Did global warming 'pause'? Depends how you define 'pause'

The theory that global warming paused in the 2000s was largely put to rest last year when NOAA recalculated some of its data. However, a commentary published this month has called that recalculation into question.

Jonathan Hayward/The Canadian Press/AP/File
Ice floes in Baffin Bay above the Arctic Circle are seen from the Canadian Coast Guard icebreaker Louis S. St-Laurent, July 10, 2008.

After seemingly being put to rest last year, the controversy over a supposed “hiatus” has resurfaced, but this time with a key change in terminology that could temper the pitch of the discussion.

The idea that global warming took a hiatus in the 2000s has stoked political debate in the United States over the validity of climate models and scientists' near-universal consensus that global warming has been man-made. If a pause in global warming occurred even as global industries continued to rely on fossil fuels, then perhaps the changes seen in climate scientists could be attributed to natural variation after all, critics of climate change science have argued.

The debate would seem to have been put to rest last year, after scientists from the National Oceanic and Atmospheric Administration (NOAA) recalculated climate data to correct for known biases and found that global warming had not paused as proponents of the hiatus theory had suggested. Last November, the online science journal Scientific Reports published an article that affirmed the NOAA’s claim.

According to their research, the authors of the article stated that, “Even putting aside possible artifacts in the temperature record, there is no substantive evidence of a 'pause' or 'hiatus' in warming.”

Now, a commentary article penned by several climate scientists and published this month in the journal Nature Climate Change, takes issue with NOAA's conclusion.

“The interpretation [the NOAA group] made was not valid,” said John Fyfe, a climate scientist at Environment and Climate Change Canada. “The slowdown is there, even in this new updated data set.”

However, there is a significant difference in Dr. Fyfe's choice of language and in the language used by global warming skeptics, Nature commentator Jeff Tolferson says.

"Fyfe uses the term 'slowdown' rather than 'hiatus' and stresses that it does not in any way undermine global-warming theory."

Fyfe and his colleagues point out a "mismatch" between climate models predictions and actual observations, but stress that the data does not indicate that global warming reversed or even halted during that time, as has been suggested by the so-called hiatus theory.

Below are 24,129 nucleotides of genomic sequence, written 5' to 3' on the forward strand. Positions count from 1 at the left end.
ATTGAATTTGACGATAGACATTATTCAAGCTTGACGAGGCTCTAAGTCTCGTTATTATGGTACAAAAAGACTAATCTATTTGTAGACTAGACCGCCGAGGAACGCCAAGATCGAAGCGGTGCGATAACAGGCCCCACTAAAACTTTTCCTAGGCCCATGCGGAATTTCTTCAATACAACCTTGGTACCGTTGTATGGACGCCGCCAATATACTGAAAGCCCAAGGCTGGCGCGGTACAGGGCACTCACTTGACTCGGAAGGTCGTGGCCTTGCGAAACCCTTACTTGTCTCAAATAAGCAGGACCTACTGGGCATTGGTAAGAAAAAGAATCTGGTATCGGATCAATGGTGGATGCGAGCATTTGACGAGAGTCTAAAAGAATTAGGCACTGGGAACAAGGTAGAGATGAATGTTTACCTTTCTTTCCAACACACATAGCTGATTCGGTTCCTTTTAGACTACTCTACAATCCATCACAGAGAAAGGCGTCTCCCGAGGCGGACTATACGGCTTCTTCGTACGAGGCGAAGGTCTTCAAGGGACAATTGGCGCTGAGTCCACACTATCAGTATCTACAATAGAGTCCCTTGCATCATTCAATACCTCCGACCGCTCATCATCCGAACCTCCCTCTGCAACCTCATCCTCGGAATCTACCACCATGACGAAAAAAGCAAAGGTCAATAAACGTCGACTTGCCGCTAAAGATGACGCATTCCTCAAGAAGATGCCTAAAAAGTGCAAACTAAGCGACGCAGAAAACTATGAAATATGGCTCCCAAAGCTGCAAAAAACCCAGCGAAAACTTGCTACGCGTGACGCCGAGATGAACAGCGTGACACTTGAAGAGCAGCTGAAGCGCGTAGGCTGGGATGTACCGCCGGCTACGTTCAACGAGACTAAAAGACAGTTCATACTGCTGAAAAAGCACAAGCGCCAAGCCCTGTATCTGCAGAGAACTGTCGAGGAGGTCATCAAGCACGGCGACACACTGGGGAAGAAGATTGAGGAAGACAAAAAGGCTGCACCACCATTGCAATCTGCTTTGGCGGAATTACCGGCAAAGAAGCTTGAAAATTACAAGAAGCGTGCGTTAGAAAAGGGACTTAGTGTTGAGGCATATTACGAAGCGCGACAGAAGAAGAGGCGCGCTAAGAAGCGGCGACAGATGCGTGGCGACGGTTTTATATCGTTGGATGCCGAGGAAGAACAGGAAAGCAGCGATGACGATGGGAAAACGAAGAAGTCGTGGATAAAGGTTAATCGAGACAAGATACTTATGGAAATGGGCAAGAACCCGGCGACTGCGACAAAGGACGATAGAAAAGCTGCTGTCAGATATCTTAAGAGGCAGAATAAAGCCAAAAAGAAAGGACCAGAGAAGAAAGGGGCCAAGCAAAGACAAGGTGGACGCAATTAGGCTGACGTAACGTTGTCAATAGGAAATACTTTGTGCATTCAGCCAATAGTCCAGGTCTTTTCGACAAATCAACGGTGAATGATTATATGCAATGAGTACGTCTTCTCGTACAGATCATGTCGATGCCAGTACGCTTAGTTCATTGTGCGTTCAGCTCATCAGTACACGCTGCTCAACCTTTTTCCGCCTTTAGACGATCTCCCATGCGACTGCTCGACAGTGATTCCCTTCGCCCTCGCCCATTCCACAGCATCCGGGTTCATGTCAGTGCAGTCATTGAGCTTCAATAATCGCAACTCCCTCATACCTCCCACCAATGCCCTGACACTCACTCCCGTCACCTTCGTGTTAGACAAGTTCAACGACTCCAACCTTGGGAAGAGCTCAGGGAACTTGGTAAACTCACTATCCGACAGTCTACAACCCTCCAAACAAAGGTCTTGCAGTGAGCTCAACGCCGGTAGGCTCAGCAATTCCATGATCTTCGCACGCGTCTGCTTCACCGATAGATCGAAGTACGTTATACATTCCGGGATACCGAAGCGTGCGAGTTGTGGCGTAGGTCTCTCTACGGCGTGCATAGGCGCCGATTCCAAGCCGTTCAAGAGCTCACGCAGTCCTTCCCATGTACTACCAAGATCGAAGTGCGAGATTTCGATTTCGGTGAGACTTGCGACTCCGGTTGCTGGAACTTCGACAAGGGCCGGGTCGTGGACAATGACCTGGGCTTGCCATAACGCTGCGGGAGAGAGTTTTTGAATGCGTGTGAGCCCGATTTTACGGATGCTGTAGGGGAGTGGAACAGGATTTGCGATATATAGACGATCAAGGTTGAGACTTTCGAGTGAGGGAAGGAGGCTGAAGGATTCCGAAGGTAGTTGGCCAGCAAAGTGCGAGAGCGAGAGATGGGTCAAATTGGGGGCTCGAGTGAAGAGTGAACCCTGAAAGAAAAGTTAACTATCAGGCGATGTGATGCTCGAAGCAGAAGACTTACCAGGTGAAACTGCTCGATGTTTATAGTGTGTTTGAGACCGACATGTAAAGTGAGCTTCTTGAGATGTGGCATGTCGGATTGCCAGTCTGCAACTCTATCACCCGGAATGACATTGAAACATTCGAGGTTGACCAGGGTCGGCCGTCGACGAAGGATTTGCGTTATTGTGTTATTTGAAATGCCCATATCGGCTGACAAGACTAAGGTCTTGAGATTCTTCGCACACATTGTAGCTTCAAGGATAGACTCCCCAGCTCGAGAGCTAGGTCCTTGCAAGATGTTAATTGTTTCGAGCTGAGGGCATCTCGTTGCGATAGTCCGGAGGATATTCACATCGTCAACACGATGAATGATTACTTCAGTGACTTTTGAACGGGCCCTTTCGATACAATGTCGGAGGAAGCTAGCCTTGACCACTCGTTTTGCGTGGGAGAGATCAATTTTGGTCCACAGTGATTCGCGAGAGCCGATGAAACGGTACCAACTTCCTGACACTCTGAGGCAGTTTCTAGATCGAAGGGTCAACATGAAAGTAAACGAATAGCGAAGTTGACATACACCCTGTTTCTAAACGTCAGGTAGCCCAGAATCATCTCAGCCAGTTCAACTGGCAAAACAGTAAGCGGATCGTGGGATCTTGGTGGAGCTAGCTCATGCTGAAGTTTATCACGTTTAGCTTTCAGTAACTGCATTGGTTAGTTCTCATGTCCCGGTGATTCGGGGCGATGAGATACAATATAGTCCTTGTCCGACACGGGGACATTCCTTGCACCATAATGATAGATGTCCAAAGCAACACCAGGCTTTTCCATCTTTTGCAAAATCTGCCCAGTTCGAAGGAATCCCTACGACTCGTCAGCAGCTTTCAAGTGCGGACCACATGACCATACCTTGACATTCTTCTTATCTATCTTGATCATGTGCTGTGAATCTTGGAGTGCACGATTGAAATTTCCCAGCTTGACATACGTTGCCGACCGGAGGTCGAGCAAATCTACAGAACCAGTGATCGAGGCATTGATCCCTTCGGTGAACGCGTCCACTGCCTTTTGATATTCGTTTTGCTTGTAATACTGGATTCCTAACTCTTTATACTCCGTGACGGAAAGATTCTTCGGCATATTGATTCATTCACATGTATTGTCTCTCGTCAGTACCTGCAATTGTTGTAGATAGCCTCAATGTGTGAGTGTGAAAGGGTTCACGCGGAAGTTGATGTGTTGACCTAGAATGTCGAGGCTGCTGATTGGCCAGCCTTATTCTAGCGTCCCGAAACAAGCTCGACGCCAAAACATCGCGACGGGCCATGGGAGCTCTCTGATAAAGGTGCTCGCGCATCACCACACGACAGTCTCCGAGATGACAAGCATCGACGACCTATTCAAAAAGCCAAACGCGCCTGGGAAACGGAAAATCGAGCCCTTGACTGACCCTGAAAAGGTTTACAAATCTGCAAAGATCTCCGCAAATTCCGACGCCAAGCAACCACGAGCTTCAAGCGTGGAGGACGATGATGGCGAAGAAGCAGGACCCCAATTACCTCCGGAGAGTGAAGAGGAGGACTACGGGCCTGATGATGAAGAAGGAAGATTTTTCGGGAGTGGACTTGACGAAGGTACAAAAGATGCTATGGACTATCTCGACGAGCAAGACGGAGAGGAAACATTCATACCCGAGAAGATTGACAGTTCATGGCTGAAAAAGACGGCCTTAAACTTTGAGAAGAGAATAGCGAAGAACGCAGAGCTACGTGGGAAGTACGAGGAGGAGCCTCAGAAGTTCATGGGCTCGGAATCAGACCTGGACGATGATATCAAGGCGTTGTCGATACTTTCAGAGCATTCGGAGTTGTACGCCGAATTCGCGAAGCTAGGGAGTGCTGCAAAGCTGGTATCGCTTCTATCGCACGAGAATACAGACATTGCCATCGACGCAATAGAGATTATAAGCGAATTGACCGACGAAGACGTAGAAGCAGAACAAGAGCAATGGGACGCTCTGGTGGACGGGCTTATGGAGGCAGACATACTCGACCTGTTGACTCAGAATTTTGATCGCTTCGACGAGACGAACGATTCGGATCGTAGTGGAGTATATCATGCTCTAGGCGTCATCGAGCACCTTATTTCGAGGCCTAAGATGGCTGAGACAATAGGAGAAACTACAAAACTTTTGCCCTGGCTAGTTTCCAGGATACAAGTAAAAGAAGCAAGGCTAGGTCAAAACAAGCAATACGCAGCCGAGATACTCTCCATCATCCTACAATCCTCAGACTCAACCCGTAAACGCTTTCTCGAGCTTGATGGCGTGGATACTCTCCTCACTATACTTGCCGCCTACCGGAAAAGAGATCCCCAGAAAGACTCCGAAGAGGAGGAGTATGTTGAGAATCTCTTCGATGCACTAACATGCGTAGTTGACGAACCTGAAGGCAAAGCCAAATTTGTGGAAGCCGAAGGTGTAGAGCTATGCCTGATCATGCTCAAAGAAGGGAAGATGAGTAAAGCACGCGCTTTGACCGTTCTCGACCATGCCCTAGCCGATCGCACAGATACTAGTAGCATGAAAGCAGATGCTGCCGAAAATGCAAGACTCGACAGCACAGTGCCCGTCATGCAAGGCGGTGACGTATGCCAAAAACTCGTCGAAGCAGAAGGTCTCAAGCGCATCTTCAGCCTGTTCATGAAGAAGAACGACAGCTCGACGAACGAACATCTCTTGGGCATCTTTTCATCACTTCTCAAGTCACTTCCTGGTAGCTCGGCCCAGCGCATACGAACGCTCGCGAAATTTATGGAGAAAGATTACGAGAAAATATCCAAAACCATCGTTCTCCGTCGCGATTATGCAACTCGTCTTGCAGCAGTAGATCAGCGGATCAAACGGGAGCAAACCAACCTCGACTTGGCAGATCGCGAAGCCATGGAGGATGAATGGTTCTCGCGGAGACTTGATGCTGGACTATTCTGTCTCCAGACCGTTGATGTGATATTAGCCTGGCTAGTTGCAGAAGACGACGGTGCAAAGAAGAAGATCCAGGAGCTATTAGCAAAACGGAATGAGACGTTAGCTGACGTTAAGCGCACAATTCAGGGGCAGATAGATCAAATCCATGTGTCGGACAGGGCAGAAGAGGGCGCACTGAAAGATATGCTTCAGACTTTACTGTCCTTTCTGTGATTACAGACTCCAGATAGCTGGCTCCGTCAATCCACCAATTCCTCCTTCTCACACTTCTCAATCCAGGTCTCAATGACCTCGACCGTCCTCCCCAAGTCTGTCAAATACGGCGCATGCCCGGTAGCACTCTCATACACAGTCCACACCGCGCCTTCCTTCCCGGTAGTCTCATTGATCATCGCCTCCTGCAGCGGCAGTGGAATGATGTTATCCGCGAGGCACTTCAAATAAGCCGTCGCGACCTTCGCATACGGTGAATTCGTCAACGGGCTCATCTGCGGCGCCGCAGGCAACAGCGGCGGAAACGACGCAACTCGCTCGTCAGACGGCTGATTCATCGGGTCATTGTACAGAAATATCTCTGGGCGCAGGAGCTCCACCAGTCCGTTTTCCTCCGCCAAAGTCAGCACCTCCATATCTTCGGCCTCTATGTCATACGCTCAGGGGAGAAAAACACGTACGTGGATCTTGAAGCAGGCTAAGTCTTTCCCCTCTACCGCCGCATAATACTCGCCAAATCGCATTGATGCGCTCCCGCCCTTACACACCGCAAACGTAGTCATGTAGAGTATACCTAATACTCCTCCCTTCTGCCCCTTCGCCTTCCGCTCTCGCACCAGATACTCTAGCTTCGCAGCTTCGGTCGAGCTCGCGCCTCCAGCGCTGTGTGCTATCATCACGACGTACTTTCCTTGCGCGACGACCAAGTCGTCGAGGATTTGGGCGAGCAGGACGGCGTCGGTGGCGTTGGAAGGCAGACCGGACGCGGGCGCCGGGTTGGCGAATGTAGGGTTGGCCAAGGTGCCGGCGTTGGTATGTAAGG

Fyfe said that he and his fellow authors believe that the Pacific Decadal Oscillation (PDO) was to blame for the slowdown since 2000. The PDO goes through positive, neutral, and negative cycles. When the PDO is negative, the Earth cools down, slowing global warming. The PDO was negative in the early 2000s.

Fyfe points out that the models are not perfect. The PDO may not be the best explanation for the slowdown they have identified. But, he says, after record warming years in 2014 and 2015, the slowdown is definitely over.

After climate change skeptics attempted to use the last round of “hiatus” evidence to claim that global warming had stopped, there may be fears that the new study will be seized upon by the same people. The climate change hiatus theory was the subject of congressional hearings led by Rep. Lamar Smith (R) of Texas last year. On Friday, NOAA reported receiving new requests from Representative Smith for all documents referring to "climate" and "temperature."

Penn State University climatologist and study co-author Michael Mann said that such concerns should not deter scientists from pursuing the truth.

“As scientists, we must go where the evidence takes us,” said Mann, “we can’t allow our worries about climate contrarians and how they might seek to misrepresent our work to dictate what we do and do not publish.”

You've read  of  free articles. Subscribe to continue.

Dear Reader,

About a year ago, I happened upon this statement about the Monitor in the Harvard Business Review – under the charming heading of “do things that don’t interest you”:

“Many things that end up” being meaningful, writes social scientist Joseph Grenny, “have come from conference workshops, articles, or online videos that began as a chore and ended with an insight. My work in Kenya, for example, was heavily influenced by a Christian Science Monitor article I had forced myself to read 10 years earlier. Sometimes, we call things ‘boring’ simply because they lie outside the box we are currently in.”

If you were to come up with a punchline to a joke about the Monitor, that would probably be it. We’re seen as being global, fair, insightful, and perhaps a bit too earnest. We’re the bran muffin of journalism.

But you know what? We change lives. And I’m going to argue that we change lives precisely because we force open that too-small box that most human beings think they live in.

The Monitor is a peculiar little publication that’s hard for the world to figure out. We’re run by a church, but we’re not only for church members and we’re not about converting people. We’re known as being fair even as the world becomes as polarized as at any time since the newspaper’s founding in 1908.

We have a mission beyond circulation, we want to bridge divides. We’re about kicking down the door of thought everywhere and saying, “You are bigger and more capable than you realize. And we can prove it.”

If you’re looking for bran muffin journalism, you can subscribe to the Monitor for $15. You’ll get the Monitor Weekly magazine, the Monitor Daily email, and unlimited access to CSMonitor.com.